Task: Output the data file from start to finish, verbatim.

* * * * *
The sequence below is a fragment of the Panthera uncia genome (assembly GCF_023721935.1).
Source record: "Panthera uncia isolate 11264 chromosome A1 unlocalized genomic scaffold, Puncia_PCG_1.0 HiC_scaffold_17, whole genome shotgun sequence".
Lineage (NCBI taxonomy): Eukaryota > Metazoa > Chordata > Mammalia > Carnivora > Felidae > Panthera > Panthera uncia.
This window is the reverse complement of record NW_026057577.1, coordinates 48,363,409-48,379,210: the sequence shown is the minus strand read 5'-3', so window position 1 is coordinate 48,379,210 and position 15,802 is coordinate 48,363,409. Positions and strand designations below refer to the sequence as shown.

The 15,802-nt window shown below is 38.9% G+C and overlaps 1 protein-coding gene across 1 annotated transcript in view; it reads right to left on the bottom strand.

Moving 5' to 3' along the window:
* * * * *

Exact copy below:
The sequence below is a fragment of the Panthera uncia genome (assembly GCF_023721935.1).
Source record: "Panthera uncia isolate 11264 chromosome A1 unlocalized genomic scaffold, Puncia_PCG_1.0 HiC_scaffold_17, whole genome shotgun sequence".
Lineage (NCBI taxonomy): Eukaryota > Metazoa > Chordata > Mammalia > Carnivora > Felidae > Panthera > Panthera uncia.
This window is the reverse complement of record NW_026057577.1, coordinates 48,363,409-48,379,210: the sequence shown is the minus strand read 5'-3', so window position 1 is coordinate 48,379,210 and position 15,802 is coordinate 48,363,409. Positions and strand designations below refer to the sequence as shown.

The 15,802-nt window shown below is 38.9% G+C and overlaps 1 protein-coding gene across 1 annotated transcript in view; it reads right to left on the bottom strand.

Moving 5' to 3' along the window: